Those who were alive during the Vietnam war remember the conflict on two fronts. There was the fighting in Asia, and there was the fighting at home among ourselves.
All these many decades later, many of the wounds from that era remain raw.
Slogans like "America, love it or leave it" touched the core of the bitterness of the battle at home.
It can only be hoped that in the years following that divisive conflict Americans have learned that love of country and patriotism can take many forms.
It is the ability to express that love in a variety of ways -- be it by serving in the military, waving Old Glory, writing to those whose military service takes them far from the comforts of home or urging diplomatic solutions over fighting -- that makes this country the greatest in the world.
As Americans face this crisis with Iraq together, it's important to remember that one can still be patriotic and protest war as a viable answer to U.S. problems with Iraq. It is possible to support President Bush without always agreeing with him. It is possible to support U.S. troops without being a hawk.
Because there are so many sides to an issue as complicated as war, all Americans, no matter where they stand on this issue, should strive to make sure this debate doesn't get personal.
No matter what happens, the men and women serving in the military need to be assured they are supported by their fellow Americans. No matter what happens, they need to know they are appreciated. No matter what happens, they need to know the rest of the nation recognizes what a tough job they have. No matter what happens, they need to know they are in the nation's thoughts and prayers. No matter what happens, they need to know they will return home to a country proud of their service.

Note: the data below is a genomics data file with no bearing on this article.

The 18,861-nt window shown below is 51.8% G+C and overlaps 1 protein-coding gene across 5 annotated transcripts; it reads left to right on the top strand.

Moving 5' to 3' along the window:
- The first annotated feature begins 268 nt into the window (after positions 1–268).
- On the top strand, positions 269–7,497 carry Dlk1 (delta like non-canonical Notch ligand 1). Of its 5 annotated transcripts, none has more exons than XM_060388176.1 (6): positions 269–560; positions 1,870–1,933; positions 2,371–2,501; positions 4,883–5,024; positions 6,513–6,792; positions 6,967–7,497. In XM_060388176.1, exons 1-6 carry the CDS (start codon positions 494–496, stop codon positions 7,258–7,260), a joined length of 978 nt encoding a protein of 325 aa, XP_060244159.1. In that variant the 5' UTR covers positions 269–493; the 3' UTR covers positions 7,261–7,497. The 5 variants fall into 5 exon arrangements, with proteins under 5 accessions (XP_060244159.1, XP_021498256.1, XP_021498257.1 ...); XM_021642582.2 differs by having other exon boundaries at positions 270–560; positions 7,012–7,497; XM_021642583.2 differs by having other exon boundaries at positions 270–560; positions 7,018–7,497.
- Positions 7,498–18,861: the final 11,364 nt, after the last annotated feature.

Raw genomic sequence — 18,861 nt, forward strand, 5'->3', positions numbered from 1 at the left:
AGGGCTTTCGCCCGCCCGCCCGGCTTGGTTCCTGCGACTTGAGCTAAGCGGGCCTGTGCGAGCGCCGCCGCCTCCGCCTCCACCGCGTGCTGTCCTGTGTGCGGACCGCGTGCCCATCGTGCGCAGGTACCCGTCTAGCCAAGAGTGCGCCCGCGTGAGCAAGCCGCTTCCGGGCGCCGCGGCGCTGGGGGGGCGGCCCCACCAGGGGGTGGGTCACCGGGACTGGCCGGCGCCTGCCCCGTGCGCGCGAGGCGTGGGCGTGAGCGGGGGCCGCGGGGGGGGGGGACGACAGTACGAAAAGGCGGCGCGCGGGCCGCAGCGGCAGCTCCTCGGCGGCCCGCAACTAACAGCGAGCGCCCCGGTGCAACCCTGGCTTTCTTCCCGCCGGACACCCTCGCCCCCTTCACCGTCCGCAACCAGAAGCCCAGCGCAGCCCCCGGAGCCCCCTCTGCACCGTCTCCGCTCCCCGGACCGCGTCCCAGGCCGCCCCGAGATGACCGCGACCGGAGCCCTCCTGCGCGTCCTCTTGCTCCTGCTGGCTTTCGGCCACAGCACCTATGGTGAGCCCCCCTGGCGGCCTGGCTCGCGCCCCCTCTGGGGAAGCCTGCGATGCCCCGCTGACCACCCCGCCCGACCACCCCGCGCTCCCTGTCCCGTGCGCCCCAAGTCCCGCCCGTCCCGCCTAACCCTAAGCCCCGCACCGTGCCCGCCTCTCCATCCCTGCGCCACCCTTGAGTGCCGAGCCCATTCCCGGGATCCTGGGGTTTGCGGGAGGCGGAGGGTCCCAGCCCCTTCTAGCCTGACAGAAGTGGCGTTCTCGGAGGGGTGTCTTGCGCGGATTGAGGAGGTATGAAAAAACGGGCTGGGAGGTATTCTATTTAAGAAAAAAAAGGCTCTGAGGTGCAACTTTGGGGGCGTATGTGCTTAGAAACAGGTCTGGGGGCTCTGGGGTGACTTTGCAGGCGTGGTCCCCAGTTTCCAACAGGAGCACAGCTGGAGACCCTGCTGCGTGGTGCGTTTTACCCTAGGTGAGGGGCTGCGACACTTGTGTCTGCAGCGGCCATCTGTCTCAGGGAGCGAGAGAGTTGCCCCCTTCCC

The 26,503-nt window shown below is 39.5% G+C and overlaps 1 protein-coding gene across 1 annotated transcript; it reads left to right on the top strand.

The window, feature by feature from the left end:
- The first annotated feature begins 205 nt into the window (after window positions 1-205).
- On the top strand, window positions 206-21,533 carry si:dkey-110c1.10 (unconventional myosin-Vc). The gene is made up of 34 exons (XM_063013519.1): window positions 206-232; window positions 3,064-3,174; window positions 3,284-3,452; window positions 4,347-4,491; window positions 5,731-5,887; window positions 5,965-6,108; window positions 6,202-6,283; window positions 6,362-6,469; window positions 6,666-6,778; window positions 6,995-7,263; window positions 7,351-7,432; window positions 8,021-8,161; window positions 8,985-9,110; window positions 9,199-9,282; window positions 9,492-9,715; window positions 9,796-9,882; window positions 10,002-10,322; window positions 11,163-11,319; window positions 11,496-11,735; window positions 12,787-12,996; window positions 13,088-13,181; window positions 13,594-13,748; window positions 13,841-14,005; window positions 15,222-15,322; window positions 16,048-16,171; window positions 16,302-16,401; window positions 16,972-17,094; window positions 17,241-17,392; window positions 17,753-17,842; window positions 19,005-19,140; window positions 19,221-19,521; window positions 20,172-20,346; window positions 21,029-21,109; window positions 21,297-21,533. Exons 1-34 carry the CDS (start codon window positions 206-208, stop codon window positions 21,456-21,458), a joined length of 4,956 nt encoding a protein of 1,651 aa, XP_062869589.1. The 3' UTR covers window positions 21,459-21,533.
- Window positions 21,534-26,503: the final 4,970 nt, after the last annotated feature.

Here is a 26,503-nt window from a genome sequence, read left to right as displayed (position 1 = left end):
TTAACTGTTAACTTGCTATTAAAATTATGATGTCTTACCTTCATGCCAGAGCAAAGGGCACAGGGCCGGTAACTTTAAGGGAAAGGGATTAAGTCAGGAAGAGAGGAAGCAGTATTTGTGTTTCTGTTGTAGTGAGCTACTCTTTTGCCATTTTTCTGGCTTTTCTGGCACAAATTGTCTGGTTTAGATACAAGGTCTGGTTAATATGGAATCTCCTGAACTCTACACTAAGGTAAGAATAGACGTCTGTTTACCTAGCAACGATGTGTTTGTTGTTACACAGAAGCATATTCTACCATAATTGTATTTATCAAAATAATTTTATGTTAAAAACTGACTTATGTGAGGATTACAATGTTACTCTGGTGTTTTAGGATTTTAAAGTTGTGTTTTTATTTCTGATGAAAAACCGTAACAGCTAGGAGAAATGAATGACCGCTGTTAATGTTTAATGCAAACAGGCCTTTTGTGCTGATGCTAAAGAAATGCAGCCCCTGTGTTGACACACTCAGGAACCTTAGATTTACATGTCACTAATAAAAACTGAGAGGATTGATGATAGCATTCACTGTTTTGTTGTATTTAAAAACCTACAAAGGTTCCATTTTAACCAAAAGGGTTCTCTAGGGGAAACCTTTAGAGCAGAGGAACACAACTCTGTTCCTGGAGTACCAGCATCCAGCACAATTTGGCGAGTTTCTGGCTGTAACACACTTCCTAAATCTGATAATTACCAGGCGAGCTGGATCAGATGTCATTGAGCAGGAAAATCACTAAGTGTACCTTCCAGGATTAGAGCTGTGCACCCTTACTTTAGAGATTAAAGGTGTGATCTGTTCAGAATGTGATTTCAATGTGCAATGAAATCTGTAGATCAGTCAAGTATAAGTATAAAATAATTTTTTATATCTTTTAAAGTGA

Those who serve in the military put their lives on the line daily, giving the rest of us the freedom to enjoy such esoteric debates as what a war with Iraq will accomplish or what diplomatic solutions have not been explored or why the United States needs to act now, regardless of what the rest of the world thinks.
Those war debates and protests currently taking place are all an inherent part of the freedoms we enjoy in the United States. But while we take those freedoms for granted, we must never take for granted the sacrifices that have been made to make those freedoms a routine part of our lives. If there is a war with Iraq, there will be more lives laid down in the name of freedom.
That's why we would encourage Americans no matter where they stand on the war issue to make sure reason and respect are always a part of the debate. There are U.S. sons, daughters, husbands, wives, brothers and sisters now standing ready to do whatever they are called to do in a region of the world many U.S. citizens can't even find on a map. And the job they do, they will do in the interest of all Americans.
We applaud Soldotna Mayor Dave Carey's efforts to let U.S. servicemen and women know they are appreciated with a city-sponsored letter-writing campaign. We hope Kenai Peninsula residents will participate. What better way to put a face to the dangers of war and the problems faced by those in the military than by corresponding with them.
Our heartfelt gratitude goes to all those in the military, particularly those with roots on the peninsula. Our thoughts and prayers are with them and the families who anxiously await their safe return.
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